Privatising the public: Community arts in the Big Society

2010-07-23-Big-Society

When Cameron unveiled his Big Society idea in 2010 I thought it at best a vacuous PR stunt; an extension of the Putin-style photos of ‘friendly Dave in shorts cycling to work because he cares about the environment’. I’m only now beginning to grasp how much I underestimated the Machiavellian skills of the top tier and to see how this cleverly cynical ideology of free labour painted as community spirit is starting to permeate the consciousness of British society.

Spurred by a recent arts project part-funded by my local council, a movement has begun to grow in my declining home town. Dartford Arts Network, a dynamic creative forum for people wanting to get involved in local art projects, is now beginning to take off independently, a community reaction to the ‘cultural desert’ status of the town. Although the catalyst for the creation of this group, that piece of funding was the first nod to the arts I’ve seen bestowed by our council for a very long time, if ever. Let’s not forget that thanks to recent government policy hundreds of towns who were committed to the arts have found their essential funding budgets indiscriminately slashed; the arts predictably facing the chop first and considered dispensable, inconsequential, despite the fact that study upon study has shown engagement with the arts to be quantifiably beneficial to the wellbeing of both the individual and the community as a whole. An active attack from government in relation to arts and community has repeatedly stirred people across the country to take matters into their own hands; street parties, community events; art exhibitions. The ‘blitz spirit!’ the Daily Mail would cry, ‘we’re all in it together!’ But this sweetly served dose of fantasy leaves behind a decidedly unpalatable aftertaste.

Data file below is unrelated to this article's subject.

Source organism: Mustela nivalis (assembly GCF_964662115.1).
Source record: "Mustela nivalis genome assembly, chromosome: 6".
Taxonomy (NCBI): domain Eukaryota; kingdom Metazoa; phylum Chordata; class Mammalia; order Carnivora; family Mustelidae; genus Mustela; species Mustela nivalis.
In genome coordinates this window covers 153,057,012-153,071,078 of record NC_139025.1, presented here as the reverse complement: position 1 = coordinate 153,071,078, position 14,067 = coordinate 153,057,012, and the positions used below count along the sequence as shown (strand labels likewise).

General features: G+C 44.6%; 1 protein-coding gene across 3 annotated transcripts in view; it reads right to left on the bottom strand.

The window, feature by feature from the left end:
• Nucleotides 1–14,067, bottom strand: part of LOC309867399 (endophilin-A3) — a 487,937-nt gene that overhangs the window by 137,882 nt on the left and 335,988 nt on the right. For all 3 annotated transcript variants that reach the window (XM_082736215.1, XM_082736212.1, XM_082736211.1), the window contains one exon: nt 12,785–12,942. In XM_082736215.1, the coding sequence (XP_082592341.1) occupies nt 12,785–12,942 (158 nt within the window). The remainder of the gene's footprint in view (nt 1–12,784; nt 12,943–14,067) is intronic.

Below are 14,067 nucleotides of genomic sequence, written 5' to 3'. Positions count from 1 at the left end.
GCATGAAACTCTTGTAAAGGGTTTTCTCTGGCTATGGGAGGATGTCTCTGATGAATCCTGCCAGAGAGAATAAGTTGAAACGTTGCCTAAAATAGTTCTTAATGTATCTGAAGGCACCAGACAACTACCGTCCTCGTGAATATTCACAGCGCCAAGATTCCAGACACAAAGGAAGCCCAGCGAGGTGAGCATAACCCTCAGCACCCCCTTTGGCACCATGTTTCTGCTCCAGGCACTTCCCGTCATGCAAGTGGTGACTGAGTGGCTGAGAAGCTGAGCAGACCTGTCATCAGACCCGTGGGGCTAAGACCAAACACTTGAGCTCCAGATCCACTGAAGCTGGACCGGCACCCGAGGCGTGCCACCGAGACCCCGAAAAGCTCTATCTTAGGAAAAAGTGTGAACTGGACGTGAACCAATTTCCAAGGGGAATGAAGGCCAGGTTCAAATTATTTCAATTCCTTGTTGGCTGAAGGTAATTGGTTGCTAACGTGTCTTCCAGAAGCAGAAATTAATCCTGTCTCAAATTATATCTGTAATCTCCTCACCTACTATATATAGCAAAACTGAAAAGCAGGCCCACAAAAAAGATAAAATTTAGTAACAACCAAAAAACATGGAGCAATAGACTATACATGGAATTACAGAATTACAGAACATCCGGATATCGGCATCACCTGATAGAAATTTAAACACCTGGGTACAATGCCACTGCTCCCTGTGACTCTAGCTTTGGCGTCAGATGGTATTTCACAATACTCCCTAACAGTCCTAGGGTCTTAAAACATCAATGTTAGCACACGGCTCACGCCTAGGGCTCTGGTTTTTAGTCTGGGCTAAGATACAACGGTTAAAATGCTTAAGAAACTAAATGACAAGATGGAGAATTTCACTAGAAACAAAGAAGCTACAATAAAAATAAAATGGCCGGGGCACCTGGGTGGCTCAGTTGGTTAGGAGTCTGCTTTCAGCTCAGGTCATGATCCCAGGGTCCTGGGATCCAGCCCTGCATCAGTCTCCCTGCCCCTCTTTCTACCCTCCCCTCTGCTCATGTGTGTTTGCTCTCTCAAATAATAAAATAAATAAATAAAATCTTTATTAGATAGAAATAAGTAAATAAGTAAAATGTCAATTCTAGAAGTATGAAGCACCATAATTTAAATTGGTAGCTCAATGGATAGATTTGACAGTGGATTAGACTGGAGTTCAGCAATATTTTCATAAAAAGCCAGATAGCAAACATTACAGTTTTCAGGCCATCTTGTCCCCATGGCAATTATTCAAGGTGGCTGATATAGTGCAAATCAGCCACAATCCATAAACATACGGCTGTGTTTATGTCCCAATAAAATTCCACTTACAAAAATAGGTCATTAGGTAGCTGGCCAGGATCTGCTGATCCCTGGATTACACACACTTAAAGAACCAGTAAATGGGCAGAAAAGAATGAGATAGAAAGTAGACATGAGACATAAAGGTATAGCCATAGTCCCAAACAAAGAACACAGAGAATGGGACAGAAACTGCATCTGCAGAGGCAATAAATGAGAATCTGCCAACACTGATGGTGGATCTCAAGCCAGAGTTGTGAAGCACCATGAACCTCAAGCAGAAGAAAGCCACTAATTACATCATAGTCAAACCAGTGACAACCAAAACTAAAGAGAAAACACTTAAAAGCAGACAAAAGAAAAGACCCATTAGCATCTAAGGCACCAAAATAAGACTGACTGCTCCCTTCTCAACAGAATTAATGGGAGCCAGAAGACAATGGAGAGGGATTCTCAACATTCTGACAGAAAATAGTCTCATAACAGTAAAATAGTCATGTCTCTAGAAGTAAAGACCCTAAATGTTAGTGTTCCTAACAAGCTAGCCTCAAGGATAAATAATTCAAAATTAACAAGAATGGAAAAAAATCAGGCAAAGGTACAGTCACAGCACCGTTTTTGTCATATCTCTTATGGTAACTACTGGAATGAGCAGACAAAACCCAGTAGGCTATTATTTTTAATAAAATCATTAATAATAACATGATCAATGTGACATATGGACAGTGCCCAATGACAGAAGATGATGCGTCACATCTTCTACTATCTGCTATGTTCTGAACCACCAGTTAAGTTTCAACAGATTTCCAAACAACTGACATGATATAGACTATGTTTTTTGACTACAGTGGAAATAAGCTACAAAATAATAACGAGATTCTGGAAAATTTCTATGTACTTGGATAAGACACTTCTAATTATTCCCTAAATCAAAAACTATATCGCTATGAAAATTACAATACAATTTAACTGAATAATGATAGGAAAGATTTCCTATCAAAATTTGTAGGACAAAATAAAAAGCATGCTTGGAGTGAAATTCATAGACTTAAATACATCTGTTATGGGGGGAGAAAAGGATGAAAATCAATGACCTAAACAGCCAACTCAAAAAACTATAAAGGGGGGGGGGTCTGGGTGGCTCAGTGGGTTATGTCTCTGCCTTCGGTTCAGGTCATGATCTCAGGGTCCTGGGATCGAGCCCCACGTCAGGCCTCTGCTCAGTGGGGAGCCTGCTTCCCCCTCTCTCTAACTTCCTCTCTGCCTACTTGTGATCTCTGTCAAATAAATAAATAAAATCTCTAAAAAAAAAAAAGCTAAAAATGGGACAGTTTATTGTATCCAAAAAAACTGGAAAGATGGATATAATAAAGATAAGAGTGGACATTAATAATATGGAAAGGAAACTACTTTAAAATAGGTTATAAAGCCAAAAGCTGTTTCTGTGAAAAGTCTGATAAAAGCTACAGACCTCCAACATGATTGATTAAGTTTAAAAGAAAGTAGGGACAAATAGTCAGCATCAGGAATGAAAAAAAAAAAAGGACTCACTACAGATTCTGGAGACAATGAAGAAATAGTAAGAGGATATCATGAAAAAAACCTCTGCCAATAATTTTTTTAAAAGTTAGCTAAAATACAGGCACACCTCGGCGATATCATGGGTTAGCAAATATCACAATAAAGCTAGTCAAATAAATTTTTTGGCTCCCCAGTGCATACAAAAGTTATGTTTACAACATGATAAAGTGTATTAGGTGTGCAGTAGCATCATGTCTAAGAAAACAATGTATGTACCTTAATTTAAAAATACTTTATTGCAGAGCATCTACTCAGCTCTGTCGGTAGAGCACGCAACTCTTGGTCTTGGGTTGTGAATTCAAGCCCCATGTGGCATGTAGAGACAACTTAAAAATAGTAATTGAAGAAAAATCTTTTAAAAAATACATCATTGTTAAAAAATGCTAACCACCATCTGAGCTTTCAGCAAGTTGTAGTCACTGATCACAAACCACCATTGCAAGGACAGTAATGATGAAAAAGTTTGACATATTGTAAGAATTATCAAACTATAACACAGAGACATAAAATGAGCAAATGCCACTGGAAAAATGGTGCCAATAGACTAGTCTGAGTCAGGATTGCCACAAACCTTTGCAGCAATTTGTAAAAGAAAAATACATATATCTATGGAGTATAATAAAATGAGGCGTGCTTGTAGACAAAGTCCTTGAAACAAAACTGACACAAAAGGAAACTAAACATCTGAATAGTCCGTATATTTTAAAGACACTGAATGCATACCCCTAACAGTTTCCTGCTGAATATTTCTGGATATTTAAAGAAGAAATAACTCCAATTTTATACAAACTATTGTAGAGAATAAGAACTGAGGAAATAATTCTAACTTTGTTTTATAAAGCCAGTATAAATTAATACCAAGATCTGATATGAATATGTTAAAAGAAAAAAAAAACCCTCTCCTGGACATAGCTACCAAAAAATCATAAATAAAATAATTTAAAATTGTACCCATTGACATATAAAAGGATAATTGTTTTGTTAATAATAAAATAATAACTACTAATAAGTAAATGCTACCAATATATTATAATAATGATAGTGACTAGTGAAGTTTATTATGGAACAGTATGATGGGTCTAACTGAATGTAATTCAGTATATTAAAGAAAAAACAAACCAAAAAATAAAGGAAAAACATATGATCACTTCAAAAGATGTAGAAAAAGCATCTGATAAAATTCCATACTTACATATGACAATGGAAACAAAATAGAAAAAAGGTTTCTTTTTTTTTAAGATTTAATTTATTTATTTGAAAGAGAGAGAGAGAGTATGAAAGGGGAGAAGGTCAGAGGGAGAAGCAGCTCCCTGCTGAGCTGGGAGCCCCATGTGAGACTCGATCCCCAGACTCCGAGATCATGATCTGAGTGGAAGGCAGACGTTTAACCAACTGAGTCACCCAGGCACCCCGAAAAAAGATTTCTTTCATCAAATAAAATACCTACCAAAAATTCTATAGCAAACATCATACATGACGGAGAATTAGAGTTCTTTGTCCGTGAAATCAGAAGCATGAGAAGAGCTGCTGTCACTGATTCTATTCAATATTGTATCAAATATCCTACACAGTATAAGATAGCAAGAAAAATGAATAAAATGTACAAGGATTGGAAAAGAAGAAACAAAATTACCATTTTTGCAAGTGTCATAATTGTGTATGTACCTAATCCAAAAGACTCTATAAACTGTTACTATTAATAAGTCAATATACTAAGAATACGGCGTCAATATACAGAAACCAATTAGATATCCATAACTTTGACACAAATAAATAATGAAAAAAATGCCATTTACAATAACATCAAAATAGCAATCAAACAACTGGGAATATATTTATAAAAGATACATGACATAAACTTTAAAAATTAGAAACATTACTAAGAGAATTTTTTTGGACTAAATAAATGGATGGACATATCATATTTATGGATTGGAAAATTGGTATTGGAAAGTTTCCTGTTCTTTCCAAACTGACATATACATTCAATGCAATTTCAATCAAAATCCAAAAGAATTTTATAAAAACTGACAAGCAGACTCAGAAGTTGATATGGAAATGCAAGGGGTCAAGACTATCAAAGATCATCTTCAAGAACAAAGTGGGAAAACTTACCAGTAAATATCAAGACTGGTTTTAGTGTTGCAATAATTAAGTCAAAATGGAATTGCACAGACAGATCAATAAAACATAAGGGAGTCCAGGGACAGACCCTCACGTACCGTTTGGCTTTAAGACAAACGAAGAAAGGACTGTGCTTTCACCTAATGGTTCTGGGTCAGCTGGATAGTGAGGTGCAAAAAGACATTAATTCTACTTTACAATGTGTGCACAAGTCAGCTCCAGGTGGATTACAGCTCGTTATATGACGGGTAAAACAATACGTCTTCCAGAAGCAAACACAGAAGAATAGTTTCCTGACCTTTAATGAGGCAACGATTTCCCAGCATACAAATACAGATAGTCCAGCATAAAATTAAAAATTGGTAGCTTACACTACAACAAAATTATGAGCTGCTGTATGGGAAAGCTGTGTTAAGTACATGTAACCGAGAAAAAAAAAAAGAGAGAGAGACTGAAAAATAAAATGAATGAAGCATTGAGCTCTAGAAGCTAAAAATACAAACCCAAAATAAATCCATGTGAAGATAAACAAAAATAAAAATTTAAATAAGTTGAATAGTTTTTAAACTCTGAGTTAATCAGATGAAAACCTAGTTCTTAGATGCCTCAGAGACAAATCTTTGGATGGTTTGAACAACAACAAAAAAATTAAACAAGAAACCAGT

There are tell-tale signs that the Big Society spoon-feeding is hitting the spot; in people’s comments stating that we don’t really need the council for this or that anymore as we can just do it ourselves, in the simpering and transparent mandate from above ‘Oh, but you do it so much better than we would’, in Poundland back to work schemes and Free Schools. Through a cleverly constructed confusion between community contribution and free labour, the proletariat are in danger of buying into the idea that it is up to us, not the state, to facilitate these aspects of our lives. As Unison said in 2010 “The government is simply washing its hands of providing decent public services and using volunteers as a cut-price alternative.”

It’s crucial that we as a community, as a country, insist on more. Not token gestures, but a sustained policy for the funding and promotion of the arts in the future remit of both the government and each local council. We cannot, and should not, do it all on our own. Communities must use these local arts initiatives to focus budget-makers on the impact it has on the high street and to evidence how they should be an influential part of town planning. Instead of endless private flats or more generic chain store retail, why not encourage independent designers and incorporate creative spaces? The arts are not a luxury for the rich or a pastime for the middle-class, but a rightful resource for all and integral to the very fabric of our daily life. Along with the rest of our valuable public services, fight for them before they disappear for good and whatever you do, don’t allow the bigwigs to pass the buck.

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1 comment
  1. The same thing is happening here in Newcastle, my friend. Crowdfunding seems to be helping those inclined to save our arts, fortunately.

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